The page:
Bubbles do not end well. Wall Street sucked investors into the high yield junk bond market with the expectation oil prices would continue to rise. With oil prices plunging these investors now face huge losses. With oil at $60 a barrel many oil companies, especially oil fracking companies, will not be able to service the debt.
Kind of like the false premise home prices would never fall. Investors seem to never learn. Wall Street make money fast brokers tell a good story. Too bad most don’t end well.
Fed Bubble Bursts in $550 Billion of Energy Debt: Credit Markets
By Christine Idzelis and Craig Torres Dec 11, 2014
The danger of stimulus-induced bubbles is starting to play out in the market for energy-company debt.
Since early 2010, energy producers have raised $550 billion of new bonds and loans as the Federal Reserve held borrowing costs near zero, according to Deutsche Bank AG. With oil prices plunging, investors are questioning the ability of some issuers to meet their debt obligations. Research firm CreditSights Inc. predicts the default rate for energy junk bonds will double to eight percent next year.
“Anything that becomes a mania — it ends badly,” said Tim Gramatovich, who helps manage more than $800 million as chief investment officer of Santa Barbara, California-based Peritus Asset Management. “And this is a mania.”
The Fed’s decision to keep benchmark interest rates at record lows for six years has encouraged investors to funnel cash into speculative-grade securities to generate returns, raising concern that risks were being overlooked. A report from Moody’s Investors Service this week found that investor protections in corporate debt are at an all-time low, while average yields on junk bonds were recently lower than what investment-grade companies were paying before the credit crisis.
Borrowing costs for energy companies have skyrocketed in the past six months as West Texas Intermediate crude, the U.S. benchmark, has dropped 44 percent to $60.46 a barrel since reaching this year’s peak of $107.26 in June.
Yields on junk-rated energy bonds climbed to a more-than-five-year high of 9.5 percent this week from 5.7 percent in June, according to Bank of America Merrill Lynch index data. At least three energy-related borrowers, including C&J Energy Services Inc. (CJES), postponed financings this month as sentiment soured.
“It’s been super cheap” for energy companies to obtain financing over the past five years, said Brian Gibbons, a senior analyst for oil and gas at CreditSights in New York. Now, companies with ratings of B or below are “virtually shut out of the market” and will have to “rely on a combination of asset sales” and their credit lines, he said.
Companies rated Ba1 and lower by Moody’s and BB+ and below by Standard & Poor’s are considered speculative grade.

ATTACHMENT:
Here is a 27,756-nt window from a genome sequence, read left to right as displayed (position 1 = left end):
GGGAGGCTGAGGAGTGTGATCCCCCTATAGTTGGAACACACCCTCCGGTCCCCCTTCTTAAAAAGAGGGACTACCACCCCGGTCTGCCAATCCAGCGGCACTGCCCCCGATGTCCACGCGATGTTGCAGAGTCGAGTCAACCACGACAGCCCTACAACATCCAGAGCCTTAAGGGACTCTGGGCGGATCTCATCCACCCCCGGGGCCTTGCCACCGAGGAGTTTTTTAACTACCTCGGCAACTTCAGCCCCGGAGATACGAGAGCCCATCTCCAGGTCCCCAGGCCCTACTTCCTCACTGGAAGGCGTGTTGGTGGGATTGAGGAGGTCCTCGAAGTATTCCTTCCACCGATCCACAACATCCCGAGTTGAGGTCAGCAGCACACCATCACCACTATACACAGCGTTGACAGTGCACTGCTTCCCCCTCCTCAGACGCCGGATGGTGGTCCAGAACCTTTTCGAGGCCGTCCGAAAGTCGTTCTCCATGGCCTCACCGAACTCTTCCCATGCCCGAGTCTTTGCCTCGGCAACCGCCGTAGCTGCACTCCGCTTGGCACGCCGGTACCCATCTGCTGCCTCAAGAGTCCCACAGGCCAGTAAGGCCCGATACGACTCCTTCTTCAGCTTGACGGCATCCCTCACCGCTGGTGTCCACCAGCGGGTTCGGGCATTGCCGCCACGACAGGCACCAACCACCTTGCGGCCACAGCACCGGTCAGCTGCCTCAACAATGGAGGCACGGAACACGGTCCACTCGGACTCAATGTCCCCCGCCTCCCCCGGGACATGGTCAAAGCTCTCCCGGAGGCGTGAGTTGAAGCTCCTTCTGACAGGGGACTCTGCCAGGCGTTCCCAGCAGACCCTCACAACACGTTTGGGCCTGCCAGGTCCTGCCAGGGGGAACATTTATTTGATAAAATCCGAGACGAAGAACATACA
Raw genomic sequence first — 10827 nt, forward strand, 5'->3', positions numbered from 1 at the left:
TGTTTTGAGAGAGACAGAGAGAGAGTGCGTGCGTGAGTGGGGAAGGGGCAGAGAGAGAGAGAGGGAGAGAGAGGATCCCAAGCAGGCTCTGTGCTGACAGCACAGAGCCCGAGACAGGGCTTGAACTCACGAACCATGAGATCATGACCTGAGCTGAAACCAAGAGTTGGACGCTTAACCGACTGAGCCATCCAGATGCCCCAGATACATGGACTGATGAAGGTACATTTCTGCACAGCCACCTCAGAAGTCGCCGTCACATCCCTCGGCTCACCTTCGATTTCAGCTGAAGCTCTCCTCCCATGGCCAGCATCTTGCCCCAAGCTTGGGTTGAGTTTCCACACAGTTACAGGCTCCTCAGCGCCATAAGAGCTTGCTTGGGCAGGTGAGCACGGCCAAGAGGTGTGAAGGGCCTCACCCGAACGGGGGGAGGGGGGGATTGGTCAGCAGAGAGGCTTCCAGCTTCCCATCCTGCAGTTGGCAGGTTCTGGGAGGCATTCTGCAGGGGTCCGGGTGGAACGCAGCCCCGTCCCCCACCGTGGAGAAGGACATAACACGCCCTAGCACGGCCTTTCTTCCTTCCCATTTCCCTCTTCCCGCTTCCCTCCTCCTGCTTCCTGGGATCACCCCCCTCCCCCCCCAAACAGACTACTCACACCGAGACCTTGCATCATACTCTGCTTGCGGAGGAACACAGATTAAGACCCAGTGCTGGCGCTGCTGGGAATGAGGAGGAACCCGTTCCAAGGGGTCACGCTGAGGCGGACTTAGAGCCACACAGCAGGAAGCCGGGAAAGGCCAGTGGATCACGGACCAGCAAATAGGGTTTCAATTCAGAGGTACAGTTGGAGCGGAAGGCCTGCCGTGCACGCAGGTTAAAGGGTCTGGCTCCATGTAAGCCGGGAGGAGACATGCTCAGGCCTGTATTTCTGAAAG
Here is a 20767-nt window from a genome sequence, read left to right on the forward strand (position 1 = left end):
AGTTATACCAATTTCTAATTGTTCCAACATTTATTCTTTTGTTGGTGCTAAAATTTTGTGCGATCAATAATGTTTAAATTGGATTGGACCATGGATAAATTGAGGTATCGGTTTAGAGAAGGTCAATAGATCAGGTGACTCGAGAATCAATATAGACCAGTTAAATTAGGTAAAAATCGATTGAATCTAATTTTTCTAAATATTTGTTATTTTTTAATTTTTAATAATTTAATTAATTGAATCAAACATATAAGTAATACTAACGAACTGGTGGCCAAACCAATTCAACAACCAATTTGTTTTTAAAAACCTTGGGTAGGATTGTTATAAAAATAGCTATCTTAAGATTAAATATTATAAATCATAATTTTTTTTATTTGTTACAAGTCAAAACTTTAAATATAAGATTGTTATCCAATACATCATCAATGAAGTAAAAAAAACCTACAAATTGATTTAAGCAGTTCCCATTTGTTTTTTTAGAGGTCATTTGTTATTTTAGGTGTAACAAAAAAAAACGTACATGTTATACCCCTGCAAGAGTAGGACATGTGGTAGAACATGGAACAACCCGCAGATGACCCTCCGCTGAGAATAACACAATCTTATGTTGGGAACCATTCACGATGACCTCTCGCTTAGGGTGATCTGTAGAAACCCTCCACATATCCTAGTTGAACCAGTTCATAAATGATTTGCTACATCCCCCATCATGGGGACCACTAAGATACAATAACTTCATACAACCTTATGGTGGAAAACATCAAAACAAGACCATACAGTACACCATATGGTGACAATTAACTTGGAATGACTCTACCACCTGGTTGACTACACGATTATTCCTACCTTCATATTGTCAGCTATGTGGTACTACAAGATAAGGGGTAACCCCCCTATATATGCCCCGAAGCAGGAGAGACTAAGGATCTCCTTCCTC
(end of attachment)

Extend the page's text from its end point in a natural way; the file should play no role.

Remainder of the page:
The Fed’s three rounds of bond buying were a gift to small companies in the capital-intensive energy that needed cheap borrowing costs to thrive, according to Chris Lafakis, a senior economist at Moody’s Analytics in West Chester, Pennsylvania.
Quantitative easing “has been one of the keys to the fast, breakneck pace of the growth in U.S. oil production which requires abundant capital,” Lafakis said.
One of those to take advantage was Energy XXI Ltd. (EXXI), an oil and gas explorer, which has raised more than $2 billion in the bond market in the past four years.
The Houston-based company’s $750 million of 9.25 percent notes, issued in December 2010, have tumbled to 64 cents on the dollar from 106.3 cents in September, according to Trace, the bond-price reporting system of the Financial Industry Regulatory Authority. They yield 27.7 percent.
Energy XXI got its lenders in August to waive a potential violation of its credit agreement because its debt had risen relative to its earnings, according to a regulatory filing. In September, lenders agreed to increase the amount of leverage allowed.
Greg Smith, a vice president in Energy XXI’s investor relations department, didn’t return a call seeking comment.
The debt rout is one of the latest examples of a boom and bust in U.S. markets as unprecedented Fed stimulus fuels a hunt for yield. The fallout has been limited so far, yet the longer the Fed holds its benchmark lending rate near zero, the greater the risk of more consequential bubbles, according to former Fed governor Jeremy Stein.
“To the extent that highly accommodative monetary policy courts risks to the economy further down the road, there is more of a live trade-off than there was at 8 percent unemployment” said Stein, now a Harvard University professor.
Joblessness of 5.8 percent in November was about half a percentage point away from the Fed’s estimate of full employment, or the lowest level of labor market slack the economy can sustain before companies bid up wages.
Employment in support services for oil and gas operations has surged 70 percent since the U.S. expansion began in June 2009, while oil and gas extraction payrolls have climbed 34 percent.
“There are distortions in multiple markets,” said Lawrence Goodman, president of the Center for Financial Stability, a monetary research group in New York. “It is like a Whac-A-Mole game: You don’t know where it is going to pop up next.”
Fed Chair Janet Yellen said in a July 2 speech in Washington that she saw “pockets of increased risk-taking,” including in the corporate debt markets.
Midstates Petroleum Co. (MPO) is spending about $1.15 drilling for every dollar earned selling oil and gas. Outspending cash flow is the norm for many companies in the U.S. shale boom.
The Houston-based company’s $700 million of 9.25 percent notes due in June 2021 have plummeted to 53.5 cents from 108 cents at the beginning of September, according to Trace. The debt is rated Caa1 by Moody’s and B- by S&P.
Representatives of Midstates didn’t respond to phone calls and e-mails seeking comment.
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